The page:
Challoner v. Kizziah, No. 7:2018cv00078 - Document 4 (E.D. Ky. 2018)

Court Description: MEMORANDUM OPINION AND ORDER: 1. Challoner's petition for a writ of habeas corpus 1 is DENIED. 2. This action is DISMISSED and STRICKEN from Court's docket. 3. A corresponding Judgment will be entered this date. Signed by Judge Karen K. Caldwell on 7/19/2018. (RCB)cc: COR, Challoner via U.S. mail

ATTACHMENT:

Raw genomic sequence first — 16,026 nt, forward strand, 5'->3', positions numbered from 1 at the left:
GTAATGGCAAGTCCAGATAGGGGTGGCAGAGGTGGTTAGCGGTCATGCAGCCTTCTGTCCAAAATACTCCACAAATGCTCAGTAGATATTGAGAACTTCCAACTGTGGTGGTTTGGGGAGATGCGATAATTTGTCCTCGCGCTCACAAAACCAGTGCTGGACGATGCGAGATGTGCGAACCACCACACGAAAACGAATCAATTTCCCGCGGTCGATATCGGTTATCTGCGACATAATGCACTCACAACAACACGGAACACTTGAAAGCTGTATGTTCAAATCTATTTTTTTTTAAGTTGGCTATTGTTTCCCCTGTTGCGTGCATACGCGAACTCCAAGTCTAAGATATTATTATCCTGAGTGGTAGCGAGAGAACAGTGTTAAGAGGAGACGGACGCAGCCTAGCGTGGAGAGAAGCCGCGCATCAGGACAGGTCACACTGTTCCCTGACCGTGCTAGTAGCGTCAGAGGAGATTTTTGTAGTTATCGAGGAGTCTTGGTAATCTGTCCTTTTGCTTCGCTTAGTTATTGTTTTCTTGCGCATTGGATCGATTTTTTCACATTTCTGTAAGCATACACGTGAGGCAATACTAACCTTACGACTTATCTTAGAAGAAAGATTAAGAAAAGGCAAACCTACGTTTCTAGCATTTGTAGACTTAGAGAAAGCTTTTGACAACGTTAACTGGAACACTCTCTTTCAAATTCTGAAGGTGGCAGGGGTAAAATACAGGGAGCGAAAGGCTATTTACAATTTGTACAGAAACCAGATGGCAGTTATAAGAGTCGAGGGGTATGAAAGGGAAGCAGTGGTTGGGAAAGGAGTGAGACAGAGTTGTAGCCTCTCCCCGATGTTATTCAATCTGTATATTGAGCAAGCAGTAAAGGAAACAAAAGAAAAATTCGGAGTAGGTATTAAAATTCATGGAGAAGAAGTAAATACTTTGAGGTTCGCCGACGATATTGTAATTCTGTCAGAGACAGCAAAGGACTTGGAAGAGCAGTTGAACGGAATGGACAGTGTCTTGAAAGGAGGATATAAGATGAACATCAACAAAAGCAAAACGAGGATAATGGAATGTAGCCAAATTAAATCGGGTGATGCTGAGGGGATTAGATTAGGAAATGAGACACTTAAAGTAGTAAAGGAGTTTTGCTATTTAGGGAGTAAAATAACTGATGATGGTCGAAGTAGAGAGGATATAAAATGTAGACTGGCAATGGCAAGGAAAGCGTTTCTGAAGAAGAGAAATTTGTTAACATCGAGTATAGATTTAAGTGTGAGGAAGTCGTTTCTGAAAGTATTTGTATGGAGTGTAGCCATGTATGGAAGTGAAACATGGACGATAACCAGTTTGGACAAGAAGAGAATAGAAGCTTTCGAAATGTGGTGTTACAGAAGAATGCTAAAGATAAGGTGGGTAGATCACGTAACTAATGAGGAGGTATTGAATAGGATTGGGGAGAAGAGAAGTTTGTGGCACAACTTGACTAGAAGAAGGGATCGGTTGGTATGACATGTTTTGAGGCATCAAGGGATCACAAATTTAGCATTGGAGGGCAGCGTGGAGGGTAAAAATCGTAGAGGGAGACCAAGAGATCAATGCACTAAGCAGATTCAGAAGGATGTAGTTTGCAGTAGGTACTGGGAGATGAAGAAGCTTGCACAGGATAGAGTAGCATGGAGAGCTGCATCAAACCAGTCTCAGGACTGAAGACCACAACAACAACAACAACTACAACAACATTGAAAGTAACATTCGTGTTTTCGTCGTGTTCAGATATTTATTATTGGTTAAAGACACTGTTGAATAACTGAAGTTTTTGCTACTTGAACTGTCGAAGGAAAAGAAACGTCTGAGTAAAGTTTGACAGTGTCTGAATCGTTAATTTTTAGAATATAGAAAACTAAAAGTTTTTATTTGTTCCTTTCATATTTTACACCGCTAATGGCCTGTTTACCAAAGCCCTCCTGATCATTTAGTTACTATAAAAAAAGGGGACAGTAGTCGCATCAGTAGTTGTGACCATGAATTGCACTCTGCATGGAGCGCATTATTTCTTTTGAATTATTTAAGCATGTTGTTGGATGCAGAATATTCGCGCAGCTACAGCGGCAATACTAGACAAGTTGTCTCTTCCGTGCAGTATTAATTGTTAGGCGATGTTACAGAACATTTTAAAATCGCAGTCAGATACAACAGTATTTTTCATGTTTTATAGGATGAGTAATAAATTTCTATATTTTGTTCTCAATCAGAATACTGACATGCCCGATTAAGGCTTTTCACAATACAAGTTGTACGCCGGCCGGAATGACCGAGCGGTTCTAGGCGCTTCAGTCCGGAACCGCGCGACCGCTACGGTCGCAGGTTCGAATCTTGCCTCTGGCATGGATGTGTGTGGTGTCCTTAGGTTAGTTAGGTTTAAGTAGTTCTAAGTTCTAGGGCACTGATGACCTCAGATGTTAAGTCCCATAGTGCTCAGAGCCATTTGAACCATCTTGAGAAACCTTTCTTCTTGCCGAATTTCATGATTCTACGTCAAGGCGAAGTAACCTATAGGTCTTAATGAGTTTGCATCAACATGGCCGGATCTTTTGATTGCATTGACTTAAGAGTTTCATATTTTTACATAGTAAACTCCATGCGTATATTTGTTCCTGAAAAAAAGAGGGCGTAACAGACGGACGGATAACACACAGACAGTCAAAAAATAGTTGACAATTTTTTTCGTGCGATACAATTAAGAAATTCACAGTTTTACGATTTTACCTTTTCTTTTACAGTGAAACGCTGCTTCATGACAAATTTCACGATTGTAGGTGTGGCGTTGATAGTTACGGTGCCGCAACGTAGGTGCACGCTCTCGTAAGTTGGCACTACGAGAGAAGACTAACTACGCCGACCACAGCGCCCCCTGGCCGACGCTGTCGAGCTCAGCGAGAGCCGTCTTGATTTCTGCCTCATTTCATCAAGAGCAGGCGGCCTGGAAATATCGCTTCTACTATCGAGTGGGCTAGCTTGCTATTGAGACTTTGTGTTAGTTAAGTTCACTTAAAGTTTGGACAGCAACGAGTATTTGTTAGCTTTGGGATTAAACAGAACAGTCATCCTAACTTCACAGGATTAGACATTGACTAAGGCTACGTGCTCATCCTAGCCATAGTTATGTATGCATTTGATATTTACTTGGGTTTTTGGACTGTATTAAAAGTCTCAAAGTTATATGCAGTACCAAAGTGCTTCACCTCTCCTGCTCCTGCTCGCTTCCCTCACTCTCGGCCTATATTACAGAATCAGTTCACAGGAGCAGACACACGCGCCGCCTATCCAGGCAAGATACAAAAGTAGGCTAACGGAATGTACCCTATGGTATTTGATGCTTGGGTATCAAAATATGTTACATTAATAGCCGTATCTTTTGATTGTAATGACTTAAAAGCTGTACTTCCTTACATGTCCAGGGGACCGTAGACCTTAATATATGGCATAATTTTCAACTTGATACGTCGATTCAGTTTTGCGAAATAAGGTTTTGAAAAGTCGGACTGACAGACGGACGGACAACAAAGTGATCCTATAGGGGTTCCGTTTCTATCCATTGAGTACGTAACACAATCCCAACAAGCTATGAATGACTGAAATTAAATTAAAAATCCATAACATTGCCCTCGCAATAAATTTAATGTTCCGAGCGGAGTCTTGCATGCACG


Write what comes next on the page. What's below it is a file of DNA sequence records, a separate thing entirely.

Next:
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Challoner v. Kizziah Doc. 4 UNITED STATES DISTRICT COURT EASTERN DISTRICT OF KENTUCKY SOUTHERN DIVISION PIKEVILLE DALE LLOYD CHALLONER, Petitioner, v. Civil Action No. 7:18-078-KKC MEMORANDUM OPINION AND ORDER GREGORY KIZZIAH, Warden, Respondent. *** *** *** *** Dale Lloyd Challoner is an inmate at the United States Penitentiary – Big Sandy in Inez, Kentucky. Proceeding without a lawyer, Challoner recently filed a petition for a writ of habeas corpus pursuant to 28 U.S.C. § 2241. [R. 1]. For the reasons set forth below, the Court will deny Challoner’s petition. In 2000, a federal jury in the United States District Court for the District of Colorado convicted Challoner of seven offenses stemming from a bank-robbery conspiracy, and the district court sentenced him to an aggregate term of 1,080 months of imprisonment. See United States v. Challoner, 65 F. App’x 222, 224-25 (10th Cir. 2003). Challoner’s direct appeal was unsuccessful, id.; Challoner v. United States, 540 U.S. 922 (2003), as was his 28 U.S.C. § 2255 motion to vacate, United States v. Challoner, 2008 WL 4211103 (D. Colo. Sept. 10, 2008), aff’d, 583 F.3d 745 (10th Cir. 2009). Challoner has now filed a § 2241 petition with this Court. Challoner claims that he is actually innocent of two of the crimes with which he was convicted; specifically, he argues that, “[i]n light of the Sessions v. Dimaya, [548 U.S. ___ (2018)], the residual clause of [18 U.S.C. §] Dockets.Justia.com 924(c)(3)(B) is unconstitutionally vague” and, therefore, two of his convictions “must be vacated.” [R. 1 at 6-7]. Challoner’s § 2241 petition, however, constitutes an impermissible collateral attack on his underlying convictions. While a federal prisoner may challenge the legality of his convictions in a § 2255 motion, he generally may not do so in a § 2241 petition. See United States v. Peterman, 249 F.3d 458, 461 (6th Cir. 2001) (explaining the distinction between a § 2255 motion and a § 2241 petition). After all, a § 2241 petition is usually only a vehicle for challenges to actions taken by prison officials that affect the way the prisoner’s sentence is being carried out, such as computing sentence credits or determining parole eligibility. See Terrell v. United States, 564 F.3d 442, 447 (6th Cir. 2009). Simply put, Challoner cannot use a § 2241 petition as a way of challenging his underlying convictions. To be sure, there is a limited exception under which federal prisoners have been permitted to challenge the validity of their convictions in a § 2241 petition. However, the United States Court of Appeals for the Sixth Circuit has explained that a prisoner can only proceed in this manner if he can demonstrate that an intervening change in statutory law establishes his actual innocence, see Wooten v. Cauley, 677 F.3d 303, 307-08 (6th Cir. 2012). In this case, Challoner has not made such a showing. While Challoner relies exclusively on the United States Supreme Court’s decision in Dimaya, that case involved a specific constitutional question, not an alleged change in statutory interpretation. Thus, the Wooten exception, which requires a petitioner to highlight “the existence of a new interpretation of statutory law,” Wooten, 677 F.3d at 307 (emphasis added), is simply inapplicable. As a result, Challoner’s § 2241 petition constitutes an impermissible collateral attack on his underlying convictions. 2 Accordingly, it is ORDERED as follows: 1. Challoner’s petition for a writ of habeas corpus pursuant to 28 U.S.C. § 2241 [R. 1] is DENIED. 2. This action is DISMISSED and STRICKEN from the Court’s docket. 3. A corresponding Judgment will be entered this date. Dated July 19, 2018. 3